At Great Swamp Refuge, pollinators have a place to call home

We continue our celebration of National Pollinator Week with a glimpse at the expanding pollinator gardens at Great Swamp National Wildlife Refuge.

Pollinator Garden 12

Today, we are hearing from Dave Sagan, a park ranger at Great Swamp National Wildlife Refuge in New Jersey.

A ruby-throated hummingbird drops in, pausing at a bright flower to pull in nectar.
A handful of colorful swallow-tail butterflies flit across the patch of mountain mint.
A couple bees buzz from bloom to bloom of the white beard tongue.

These are all sights to take in at the native pollinator gardens behind our visitor’s center at Great Swamp National Wildlife Refuge in Basking Ridge, N.J. This is our fifth season of gardening around the visitor’s center, and each year brings new ideas and expanding gardens, including a butterfly garden and over an acre of native flowers.

Just this past weekend, we started National Pollinator Week with a day of volunteer efforts dedicated to sprucing up all of our gardens. The gardens certainly take a lot of work – there’s planting, cleaning and plenty of weeding to be done. But it’s well worth it. This time of the year, the gardens are emerging with many beautiful colors and a variety of critters coming and going all day long.

Pollinator Garden 6

One of our gardens behind the visitor center after all of the hard work last weekend! Our gardens support pollinators by providing a place for native plants to grow.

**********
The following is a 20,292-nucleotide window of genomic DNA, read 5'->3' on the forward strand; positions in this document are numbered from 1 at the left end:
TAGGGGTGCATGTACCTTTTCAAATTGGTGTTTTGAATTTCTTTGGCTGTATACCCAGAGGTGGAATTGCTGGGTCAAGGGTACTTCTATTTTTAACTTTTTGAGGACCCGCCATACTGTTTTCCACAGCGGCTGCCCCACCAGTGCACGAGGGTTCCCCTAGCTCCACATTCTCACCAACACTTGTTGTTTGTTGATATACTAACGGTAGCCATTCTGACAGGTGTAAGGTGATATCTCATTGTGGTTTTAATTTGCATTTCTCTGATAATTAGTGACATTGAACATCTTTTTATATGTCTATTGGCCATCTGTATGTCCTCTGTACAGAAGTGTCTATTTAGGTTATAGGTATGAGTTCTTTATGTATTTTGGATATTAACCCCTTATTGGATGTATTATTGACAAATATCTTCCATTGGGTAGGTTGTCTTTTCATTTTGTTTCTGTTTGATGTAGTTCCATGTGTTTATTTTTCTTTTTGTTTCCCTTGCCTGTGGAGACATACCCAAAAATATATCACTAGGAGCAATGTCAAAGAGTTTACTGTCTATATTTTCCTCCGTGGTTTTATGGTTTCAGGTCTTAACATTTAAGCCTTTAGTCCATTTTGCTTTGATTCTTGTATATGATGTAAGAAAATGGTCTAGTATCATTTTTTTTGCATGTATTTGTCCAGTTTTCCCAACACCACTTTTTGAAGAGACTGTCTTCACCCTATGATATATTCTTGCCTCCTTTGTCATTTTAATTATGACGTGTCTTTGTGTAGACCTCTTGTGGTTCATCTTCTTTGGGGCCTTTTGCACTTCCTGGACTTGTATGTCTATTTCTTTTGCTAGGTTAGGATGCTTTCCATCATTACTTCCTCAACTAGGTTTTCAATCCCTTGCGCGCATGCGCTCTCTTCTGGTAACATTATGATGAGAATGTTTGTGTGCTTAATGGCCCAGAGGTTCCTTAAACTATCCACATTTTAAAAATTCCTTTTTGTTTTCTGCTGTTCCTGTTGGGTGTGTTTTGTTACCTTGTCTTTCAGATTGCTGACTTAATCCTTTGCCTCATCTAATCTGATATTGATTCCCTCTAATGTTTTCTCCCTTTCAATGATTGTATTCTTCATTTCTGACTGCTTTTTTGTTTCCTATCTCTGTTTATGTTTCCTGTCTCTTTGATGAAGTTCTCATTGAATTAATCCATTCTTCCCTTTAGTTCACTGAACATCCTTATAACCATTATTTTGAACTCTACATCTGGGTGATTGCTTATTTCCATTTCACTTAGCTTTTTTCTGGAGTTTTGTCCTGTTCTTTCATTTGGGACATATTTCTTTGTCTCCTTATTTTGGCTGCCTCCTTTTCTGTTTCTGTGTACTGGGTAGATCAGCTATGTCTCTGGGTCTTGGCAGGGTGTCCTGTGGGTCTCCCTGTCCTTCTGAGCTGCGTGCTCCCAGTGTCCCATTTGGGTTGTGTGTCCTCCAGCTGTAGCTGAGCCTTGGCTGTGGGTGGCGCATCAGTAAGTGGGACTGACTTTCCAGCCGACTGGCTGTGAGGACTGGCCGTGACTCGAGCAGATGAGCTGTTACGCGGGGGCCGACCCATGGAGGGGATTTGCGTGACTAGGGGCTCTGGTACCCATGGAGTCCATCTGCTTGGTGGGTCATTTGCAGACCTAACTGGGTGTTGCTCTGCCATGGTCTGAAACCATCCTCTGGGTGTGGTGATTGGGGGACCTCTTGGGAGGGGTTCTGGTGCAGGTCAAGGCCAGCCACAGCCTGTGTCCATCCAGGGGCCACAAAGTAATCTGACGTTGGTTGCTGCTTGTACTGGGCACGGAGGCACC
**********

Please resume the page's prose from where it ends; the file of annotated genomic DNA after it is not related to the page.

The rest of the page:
Whether it is wild turkeys hunting for insects early in the morning or the butterflies dancing from flower to flower all day long, there always something happening in the gardens. Not everyone notices the hummingbirds, bees, beetles, butterflies, and flies carrying pollen from one of our native plants to another. But we certainly enjoy the fruits of these hard-working animals!

This year, our gardens were certified as “Butterfly Gardens” by the North American Butterfly Association, and as “Certified Wildlife Habitat” by the National Wildlife Federation. We’re glad to contribute to the conservation of pollinators, which are quickly losing the habitat they need. As native vegetation is replaced by roadways, manicured lawns, crops and non-native gardens, pollinators lose the food and nesting sites that are necessary for their survival.

The refuge is very grateful to all the volunteers that help keep these gardens looking so good. All the hours of hard work in the hot sun pays off when we see all the wildlife that love to call them home!

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